Abstract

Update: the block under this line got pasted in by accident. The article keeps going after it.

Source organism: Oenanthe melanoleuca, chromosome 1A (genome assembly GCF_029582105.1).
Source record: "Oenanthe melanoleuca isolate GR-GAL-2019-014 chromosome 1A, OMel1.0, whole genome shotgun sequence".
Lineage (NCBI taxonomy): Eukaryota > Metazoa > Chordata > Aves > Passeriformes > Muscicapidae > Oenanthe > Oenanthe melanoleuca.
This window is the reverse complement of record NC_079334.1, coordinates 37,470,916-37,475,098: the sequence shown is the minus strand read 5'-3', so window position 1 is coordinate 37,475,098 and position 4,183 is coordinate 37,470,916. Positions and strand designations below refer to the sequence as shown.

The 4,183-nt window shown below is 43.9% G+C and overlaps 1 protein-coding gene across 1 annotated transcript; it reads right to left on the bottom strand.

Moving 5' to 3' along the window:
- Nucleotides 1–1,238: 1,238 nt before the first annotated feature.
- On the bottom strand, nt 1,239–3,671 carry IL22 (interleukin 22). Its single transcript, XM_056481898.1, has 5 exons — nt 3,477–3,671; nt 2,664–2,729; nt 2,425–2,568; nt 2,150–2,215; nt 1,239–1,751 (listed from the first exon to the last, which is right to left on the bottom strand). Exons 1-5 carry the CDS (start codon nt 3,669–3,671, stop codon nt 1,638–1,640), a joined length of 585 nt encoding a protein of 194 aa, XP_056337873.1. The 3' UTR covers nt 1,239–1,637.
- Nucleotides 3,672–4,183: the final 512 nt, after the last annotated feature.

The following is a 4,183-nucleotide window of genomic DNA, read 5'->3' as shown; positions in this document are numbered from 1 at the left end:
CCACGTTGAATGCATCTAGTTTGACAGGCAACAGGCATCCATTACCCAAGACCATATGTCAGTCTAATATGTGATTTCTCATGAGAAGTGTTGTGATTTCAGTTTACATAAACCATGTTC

Centrally staged lean premixed prevaporized low emission combustor has achieved great commercial success in the past decade. Pilot flame characteristics is with key importance to centrally staged combustor, which is considered not entirely up to the design of pilot stage, but also influenced by the flow field and fuel distribution of the combustor. The flow field and fuel distribution behaviors in centrally staged combustor are not very clear since the role of LRZ is unknown, as well as the pilot flame stabilization mechanism. The goal of this paper is to study the flow field, spray distribution and pilot flame stabilization in centrally staged combustor. This paper designs a comparison scheme of the dome lip for study. Particle image velocimetry, Planar Mie scattering measurements and high-speed camera experiments are conducted to get an in depth understanding on the flow field, spray distribution characteristics and pilot flame stabilization in a centrally staged combustor. The flow field with a 3.0 mm lip incline is quite different. Two PRZs forms, one connected with the LRZ and the other at the outlet of pilot stage. Pilot flow no longer joins to the main flow but flows alone in the center. It seems like it is the decoupling pilot stage air cutting PRZ into two PRZs. The pilot spray has a conical boundary and it is probably formed by the high velocity main air flow. A considerable number of fuel droplets are involved in LRZ with the lip incline. Two shapes of pilot flame are observed, the V-shaped flame and double root flame. High-speed camera has captured the flame stabilization process close to LBO. As for the V-shaped pilot flame, the central flame root performs an extinction/relight cycle close to LBO. The cycle duration time is much longer than the critical time of swirl cup methane flame previously reported. As for the double root pilot flame, the central flame root is lighted before the lip flame root and it is the central flame that plays the leading role in stabilizing the whole flame. The lip flame root can weaken the quench effect of main air and broaden the flame stability boundary. A relatively large lip height is recommended for the consideration of the LBO performance.

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